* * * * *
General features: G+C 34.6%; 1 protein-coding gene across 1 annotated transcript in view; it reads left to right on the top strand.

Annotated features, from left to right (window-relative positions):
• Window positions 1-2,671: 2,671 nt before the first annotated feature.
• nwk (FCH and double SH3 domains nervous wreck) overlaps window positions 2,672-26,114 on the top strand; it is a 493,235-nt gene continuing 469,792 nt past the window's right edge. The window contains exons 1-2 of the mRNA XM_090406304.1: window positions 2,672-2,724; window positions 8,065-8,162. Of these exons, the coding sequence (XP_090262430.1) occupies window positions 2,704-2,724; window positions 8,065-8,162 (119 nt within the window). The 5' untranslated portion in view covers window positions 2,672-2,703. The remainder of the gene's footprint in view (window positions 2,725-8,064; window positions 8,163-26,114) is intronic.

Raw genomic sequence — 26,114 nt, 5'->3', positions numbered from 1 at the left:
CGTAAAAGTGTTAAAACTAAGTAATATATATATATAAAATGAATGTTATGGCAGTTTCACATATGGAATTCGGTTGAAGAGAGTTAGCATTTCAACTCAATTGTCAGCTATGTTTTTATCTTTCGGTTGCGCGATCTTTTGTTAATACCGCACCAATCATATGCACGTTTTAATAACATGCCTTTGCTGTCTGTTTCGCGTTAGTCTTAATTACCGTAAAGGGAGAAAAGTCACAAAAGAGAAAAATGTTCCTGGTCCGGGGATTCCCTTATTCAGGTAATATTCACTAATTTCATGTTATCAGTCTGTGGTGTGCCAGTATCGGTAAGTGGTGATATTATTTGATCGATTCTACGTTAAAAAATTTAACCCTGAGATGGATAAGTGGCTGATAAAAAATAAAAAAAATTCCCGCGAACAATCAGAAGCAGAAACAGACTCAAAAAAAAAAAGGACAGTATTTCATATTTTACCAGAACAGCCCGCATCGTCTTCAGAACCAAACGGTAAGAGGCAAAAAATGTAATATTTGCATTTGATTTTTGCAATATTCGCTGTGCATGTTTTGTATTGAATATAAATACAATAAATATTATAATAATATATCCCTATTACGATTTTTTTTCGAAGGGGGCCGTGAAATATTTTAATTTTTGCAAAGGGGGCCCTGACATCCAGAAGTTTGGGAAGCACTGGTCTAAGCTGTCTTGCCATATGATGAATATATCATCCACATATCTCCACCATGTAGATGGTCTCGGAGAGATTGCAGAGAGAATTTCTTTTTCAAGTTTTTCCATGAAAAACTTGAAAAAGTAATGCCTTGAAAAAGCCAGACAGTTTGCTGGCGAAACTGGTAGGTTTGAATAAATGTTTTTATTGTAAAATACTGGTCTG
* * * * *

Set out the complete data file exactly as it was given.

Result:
General features: G+C 34.6%; 1 protein-coding gene across 1 annotated transcript in view; it reads left to right on the top strand.

Annotated features, from left to right (window-relative positions):
• Window positions 1-2,671: 2,671 nt before the first annotated feature.
• nwk (FCH and double SH3 domains nervous wreck) overlaps window positions 2,672-26,114 on the top strand; it is a 493,235-nt gene continuing 469,792 nt past the window's right edge. The window contains exons 1-2 of the mRNA XM_090406304.1: window positions 2,672-2,724; window positions 8,065-8,162. Of these exons, the coding sequence (XP_090262430.1) occupies window positions 2,704-2,724; window positions 8,065-8,162 (119 nt within the window). The 5' untranslated portion in view covers window positions 2,672-2,703. The remainder of the gene's footprint in view (window positions 2,725-8,064; window positions 8,163-26,114) is intronic.

Raw genomic sequence — 26,114 nt, 5'->3', positions numbered from 1 at the left:
CGTAAAAGTGTTAAAACTAAGTAATATATATATATAAAATGAATGTTATGGCAGTTTCACATATGGAATTCGGTTGAAGAGAGTTAGCATTTCAACTCAATTGTCAGCTATGTTTTTATCTTTCGGTTGCGCGATCTTTTGTTAATACCGCACCAATCATATGCACGTTTTAATAACATGCCTTTGCTGTCTGTTTCGCGTTAGTCTTAATTACCGTAAAGGGAGAAAAGTCACAAAAGAGAAAAATGTTCCTGGTCCGGGGATTCCCTTATTCAGGTAATATTCACTAATTTCATGTTATCAGTCTGTGGTGTGCCAGTATCGGTAAGTGGTGATATTATTTGATCGATTCTACGTTAAAAAATTTAACCCTGAGATGGATAAGTGGCTGATAAAAAATAAAAAAAATTCCCGCGAACAATCAGAAGCAGAAACAGACTCAAAAAAAAAAAGGACAGTATTTCATATTTTACCAGAACAGCCCGCATCGTCTTCAGAACCAAACGGTAAGAGGCAAAAAATGTAATATTTGCATTTGATTTTTGCAATATTCGCTGTGCATGTTTTGTATTGAATATAAATACAATAAATATTATAATAATATATCCCTATTACGATTTTTTTTCGAAGGGGGCCGTGAAATATTTTAATTTTTGCAAAGGGGGCCCTGACATCCAGAAGTTTGGGAAGCACTGGTCTAAGCTGTCTTGCCATATGATGAATATATCATCCACATATCTCCACCATGTAGATGGTCTCGGAGAGATTGCAGAGAGAATTTCTTTTTCAAGTTTTTCCATGAAAAACTTGAAAAAGTAATGCCTTGAAAAAGCCAGACAGTTTGCTGGCGAAACTGGTAGGTTTGAATAAATGTTTTTATTGTAAAATACTGGTCTG